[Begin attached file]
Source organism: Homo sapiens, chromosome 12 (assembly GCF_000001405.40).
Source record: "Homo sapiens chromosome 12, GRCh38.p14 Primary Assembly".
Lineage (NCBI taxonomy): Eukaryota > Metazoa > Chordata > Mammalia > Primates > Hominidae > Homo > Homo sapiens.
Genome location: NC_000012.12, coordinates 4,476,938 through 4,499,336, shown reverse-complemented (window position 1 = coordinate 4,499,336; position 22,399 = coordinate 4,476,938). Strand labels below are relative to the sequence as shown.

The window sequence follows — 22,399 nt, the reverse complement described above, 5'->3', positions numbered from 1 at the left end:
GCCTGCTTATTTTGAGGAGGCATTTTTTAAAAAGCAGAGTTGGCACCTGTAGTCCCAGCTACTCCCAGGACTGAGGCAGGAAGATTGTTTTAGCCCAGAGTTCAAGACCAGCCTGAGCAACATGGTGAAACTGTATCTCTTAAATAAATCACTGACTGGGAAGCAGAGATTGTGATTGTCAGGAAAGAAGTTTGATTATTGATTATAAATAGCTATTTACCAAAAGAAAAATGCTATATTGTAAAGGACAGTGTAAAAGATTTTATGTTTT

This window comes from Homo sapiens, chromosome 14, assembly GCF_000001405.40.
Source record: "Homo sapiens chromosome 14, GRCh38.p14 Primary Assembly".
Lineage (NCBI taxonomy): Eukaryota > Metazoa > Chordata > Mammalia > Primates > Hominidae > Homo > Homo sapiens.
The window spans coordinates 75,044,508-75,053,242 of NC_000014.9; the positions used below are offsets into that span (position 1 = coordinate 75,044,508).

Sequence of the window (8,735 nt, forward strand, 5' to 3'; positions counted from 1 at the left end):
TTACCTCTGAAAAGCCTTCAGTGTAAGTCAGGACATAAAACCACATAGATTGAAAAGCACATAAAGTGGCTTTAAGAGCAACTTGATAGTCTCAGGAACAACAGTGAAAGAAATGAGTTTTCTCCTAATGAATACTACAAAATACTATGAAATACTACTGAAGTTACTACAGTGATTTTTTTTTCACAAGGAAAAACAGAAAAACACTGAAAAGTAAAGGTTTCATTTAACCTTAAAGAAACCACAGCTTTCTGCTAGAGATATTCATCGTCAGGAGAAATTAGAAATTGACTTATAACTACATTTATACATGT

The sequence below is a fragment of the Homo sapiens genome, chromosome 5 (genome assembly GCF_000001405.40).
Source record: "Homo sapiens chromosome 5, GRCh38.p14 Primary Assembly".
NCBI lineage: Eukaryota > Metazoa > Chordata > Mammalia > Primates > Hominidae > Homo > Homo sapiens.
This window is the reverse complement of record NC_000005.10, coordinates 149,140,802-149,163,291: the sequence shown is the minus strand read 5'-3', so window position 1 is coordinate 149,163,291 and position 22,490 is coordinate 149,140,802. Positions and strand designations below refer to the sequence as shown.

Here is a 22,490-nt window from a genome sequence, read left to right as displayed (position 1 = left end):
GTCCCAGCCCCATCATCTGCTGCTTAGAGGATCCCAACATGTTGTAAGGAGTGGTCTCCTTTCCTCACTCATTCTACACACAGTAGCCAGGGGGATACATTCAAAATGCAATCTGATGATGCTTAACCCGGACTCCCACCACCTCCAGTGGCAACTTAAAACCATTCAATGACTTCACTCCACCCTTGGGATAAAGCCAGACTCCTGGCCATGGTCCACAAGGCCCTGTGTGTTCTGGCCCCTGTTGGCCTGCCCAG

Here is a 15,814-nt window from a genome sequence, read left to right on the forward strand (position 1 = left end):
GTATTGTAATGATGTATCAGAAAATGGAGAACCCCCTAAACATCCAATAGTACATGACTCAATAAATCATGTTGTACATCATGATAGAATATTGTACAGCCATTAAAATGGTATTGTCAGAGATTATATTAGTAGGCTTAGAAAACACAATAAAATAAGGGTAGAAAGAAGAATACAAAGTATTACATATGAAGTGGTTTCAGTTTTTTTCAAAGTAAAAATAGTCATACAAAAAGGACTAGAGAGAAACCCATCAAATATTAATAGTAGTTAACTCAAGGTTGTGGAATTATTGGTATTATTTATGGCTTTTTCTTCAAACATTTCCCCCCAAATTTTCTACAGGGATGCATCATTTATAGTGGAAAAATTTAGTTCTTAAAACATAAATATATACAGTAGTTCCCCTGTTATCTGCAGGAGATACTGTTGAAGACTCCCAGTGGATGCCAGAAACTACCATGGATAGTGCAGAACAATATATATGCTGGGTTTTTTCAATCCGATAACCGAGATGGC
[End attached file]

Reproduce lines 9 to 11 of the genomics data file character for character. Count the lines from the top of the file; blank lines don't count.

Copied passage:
Lineage (NCBI taxonomy): Eukaryota > Metazoa > Chordata > Mammalia > Primates > Hominidae > Homo > Homo sapiens.
The window spans coordinates 75,044,508-75,053,242 of NC_000014.9; the positions used below are offsets into that span (position 1 = coordinate 75,044,508).

Sequence of the window (8,735 nt, forward strand, 5' to 3'; positions counted from 1 at the left end):